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ACKNOWLEDGEMENTS

TABLE OF CONTENTS

ILLUSTRATIONS

CHAPTER I:
A JOURNEY OF SENTIMENT


CHAPTER II:
THE FATAL ERROR


CHAPTER III:
DUTY FIRST


CHAPTER IV:
A MAN'S GAME


CHAPTER V:
A PERMANENT MEMORIAL


CHAPTER VI:
WILL THE ICE TURN US BACK?


CHAPTER VII:
STORMY VOYAGE


CHAPTER VIII:
RETURN TO NORTHWEST RIVER


CHAPTER IX:
A CHIEF VOYAGEUR


CHAPTER X:
THE BEAVER IS A BAD RIVER


CHAPTER XI:
SOUNDING THE BIG LAKE


CHAPTER XII:
BREAD WITHOUT BAKING POWDER MAKES ME SICK


CHAPTER XIII:
I NEVER TRAVELS ON SUNDAY


CHAPTER XIV:
VIRGIN AS GOD MADE IT


CHAPTER XV:
FIRST PORTAGE


CHAPTER XVI:
TRAIL COMPANIONS


CHAPTER XVII:
MURDOCK'S RAPID


CHAPTER XVIII:
TRACKING THROUGH BOULDERS


CHAPTER XIX:
MARCH TO YOUR FRONT LIKE A SOLDIER


CHAPTER XX:
IT'S ALWAYS BAD LUCK TO TRAVEL ON SUNDAY


CHAPTER XXI:
WORST COUNTRY FOR GAME I EVER SAW


CHAPTER XXII:
BACK TO GET THE BAKING POWDER


CHAPTER XXIII:
DISASTER IN THE RAPIDS


CHAPTER XXIV:
TAKING STOCK


CHAPTER XXV:
GRAPPLING


CHAPTER XXVI:
INDIANS HAVE PLENTY OF HARD TIMES


CHAPTER XXVII:
THIS RIVER IS LIKE A BAD WOMAN


CHAPTER XXVIII:
NO RELIEF FROM WADING


CHAPTER XXIX:
HELL AND TWENTY


CHAPTER XXX:
BACKPACKING TO THE SUSAN


CHAPTER XXXI:
VALLEY OF THE SHADOW OF DEATH


CHAPTER XXXII:
THE MIND WORKS CURIOUSLY


CHAPTER XXXIII:
RELIVING THE PARTING


CHAPTER XXXIV:
MARKING HUBBARD'S BOULDER


CHAPTER XXXV:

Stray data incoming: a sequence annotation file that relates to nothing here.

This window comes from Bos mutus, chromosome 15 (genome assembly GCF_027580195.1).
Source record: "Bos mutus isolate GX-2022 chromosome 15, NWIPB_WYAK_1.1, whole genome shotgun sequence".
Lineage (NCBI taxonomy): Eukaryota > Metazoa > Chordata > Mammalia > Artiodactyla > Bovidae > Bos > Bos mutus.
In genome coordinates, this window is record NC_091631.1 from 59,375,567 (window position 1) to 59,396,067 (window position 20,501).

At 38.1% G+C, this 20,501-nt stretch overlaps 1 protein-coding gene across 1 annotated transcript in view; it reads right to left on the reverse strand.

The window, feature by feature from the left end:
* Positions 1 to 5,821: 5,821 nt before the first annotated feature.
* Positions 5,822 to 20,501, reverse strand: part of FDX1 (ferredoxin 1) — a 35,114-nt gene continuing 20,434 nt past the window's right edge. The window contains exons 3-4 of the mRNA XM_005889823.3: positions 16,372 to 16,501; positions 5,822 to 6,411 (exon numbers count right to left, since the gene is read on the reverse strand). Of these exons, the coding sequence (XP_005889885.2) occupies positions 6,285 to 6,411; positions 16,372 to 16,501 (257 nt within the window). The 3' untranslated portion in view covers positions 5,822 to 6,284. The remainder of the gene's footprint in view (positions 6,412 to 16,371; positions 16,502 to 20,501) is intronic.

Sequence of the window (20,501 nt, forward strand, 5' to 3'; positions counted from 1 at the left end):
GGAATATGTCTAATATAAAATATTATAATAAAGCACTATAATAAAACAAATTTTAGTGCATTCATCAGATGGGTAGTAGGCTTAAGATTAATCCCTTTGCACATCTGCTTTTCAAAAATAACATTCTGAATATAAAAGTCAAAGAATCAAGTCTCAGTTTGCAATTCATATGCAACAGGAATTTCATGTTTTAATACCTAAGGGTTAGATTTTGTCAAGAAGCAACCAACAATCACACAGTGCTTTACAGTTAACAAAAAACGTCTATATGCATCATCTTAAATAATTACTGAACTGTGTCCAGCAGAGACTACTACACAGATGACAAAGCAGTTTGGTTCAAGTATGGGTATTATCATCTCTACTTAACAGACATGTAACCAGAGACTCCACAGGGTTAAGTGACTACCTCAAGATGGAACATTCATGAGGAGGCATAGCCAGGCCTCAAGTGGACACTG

A NEW DISASTER


CHAPTER XXXVI:
THE HARDEST BIT OF TRAVELING I EVER DONE


CHAPTER XXXVII:
SOMETHING WORTHWHILE UP THERE IN THE HILLS


NOTES

PHOTO GALLERY

COLOUR SLIDE GALLERY

ADDENDUM TO
THIRD EDITION

COMMENTS ON THE
NAMING COMPULSION


BACK TO THE LABRADOR WILDS

 XXVIII

NO RELIEF FROM WADING

The sky was clouded, the weather was raw and a cutting wind blew up the valley on the day we left Disaster Camp, and the following day a rain set in which lasted for several days.  The water could not have been colder had it flowed from a field of ice.  Rain increased materially the discomforts of travel.  When it did not rain we were wet only to our waists, but on rainy days we were soaked from head to feet.  Constant work in the water appreciably sapped our strength and at intervals we would find ourselves shivering, like men afflicted with the ague.  Then we would call a halt to boil the kettle and drink tea to warm and stimulate us.

But somehow men in the wilderness do not mind these hardships.  They seem harsh to us here, as we read of them surrounded by the luxuries and the more or less effeminate life of town.  But up here they were a part of living, they are accepted as a matter of course, and we glory in them.  We are battling with nature, our blood is heated by the fire of conquest, and we go into the fight with bared breasts, believing in ourselves.  The instincts of primordial ancestors are revived.  We are next to nature, we are part of it, and we have visual evidence of the Almighty.  About us lies the unsullied world as He made it, and we breathe an atmosphere rich-scented with the attar of forests.  The city with its clatter and rush and greed are remembered vaguely, as one remembers an unwholesome, unpleasant dream.  There we are atoms, here in God’s mighty wilderness we are men, and we live, and we do not mind the price we pay in hardships endured, for it is worth it all to live and be Men.